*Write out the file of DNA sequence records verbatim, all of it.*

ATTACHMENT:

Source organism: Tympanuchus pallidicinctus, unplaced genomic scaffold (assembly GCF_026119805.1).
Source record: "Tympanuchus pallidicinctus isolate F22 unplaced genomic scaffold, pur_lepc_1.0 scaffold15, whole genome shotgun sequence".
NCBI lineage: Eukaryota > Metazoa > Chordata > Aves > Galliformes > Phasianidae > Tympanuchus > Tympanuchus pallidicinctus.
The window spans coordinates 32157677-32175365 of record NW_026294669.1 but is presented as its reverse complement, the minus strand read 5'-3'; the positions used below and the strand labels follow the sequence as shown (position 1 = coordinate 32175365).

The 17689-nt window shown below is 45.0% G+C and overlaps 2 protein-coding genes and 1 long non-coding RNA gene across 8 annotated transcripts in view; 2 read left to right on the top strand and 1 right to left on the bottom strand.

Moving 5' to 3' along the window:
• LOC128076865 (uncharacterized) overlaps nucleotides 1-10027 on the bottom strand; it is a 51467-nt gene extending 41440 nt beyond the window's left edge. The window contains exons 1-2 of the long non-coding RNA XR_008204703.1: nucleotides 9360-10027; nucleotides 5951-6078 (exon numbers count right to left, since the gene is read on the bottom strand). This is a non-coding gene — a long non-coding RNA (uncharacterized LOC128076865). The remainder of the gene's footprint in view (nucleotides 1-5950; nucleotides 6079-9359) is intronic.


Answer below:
Source organism: Tympanuchus pallidicinctus, unplaced genomic scaffold (assembly GCF_026119805.1).
Source record: "Tympanuchus pallidicinctus isolate F22 unplaced genomic scaffold, pur_lepc_1.0 scaffold15, whole genome shotgun sequence".
NCBI lineage: Eukaryota > Metazoa > Chordata > Aves > Galliformes > Phasianidae > Tympanuchus > Tympanuchus pallidicinctus.
The window spans coordinates 32157677-32175365 of record NW_026294669.1 but is presented as its reverse complement, the minus strand read 5'-3'; the positions used below and the strand labels follow the sequence as shown (position 1 = coordinate 32175365).

The 17689-nt window shown below is 45.0% G+C and overlaps 2 protein-coding genes and 1 long non-coding RNA gene across 8 annotated transcripts in view; 2 read left to right on the top strand and 1 right to left on the bottom strand.

Moving 5' to 3' along the window:
• LOC128076865 (uncharacterized) overlaps nucleotides 1-10027 on the bottom strand; it is a 51467-nt gene extending 41440 nt beyond the window's left edge. The window contains exons 1-2 of the long non-coding RNA XR_008204703.1: nucleotides 9360-10027; nucleotides 5951-6078 (exon numbers count right to left, since the gene is read on the bottom strand). This is a non-coding gene — a long non-coding RNA (uncharacterized LOC128076865). The remainder of the gene's footprint in view (nucleotides 1-5950; nucleotides 6079-9359) is intronic.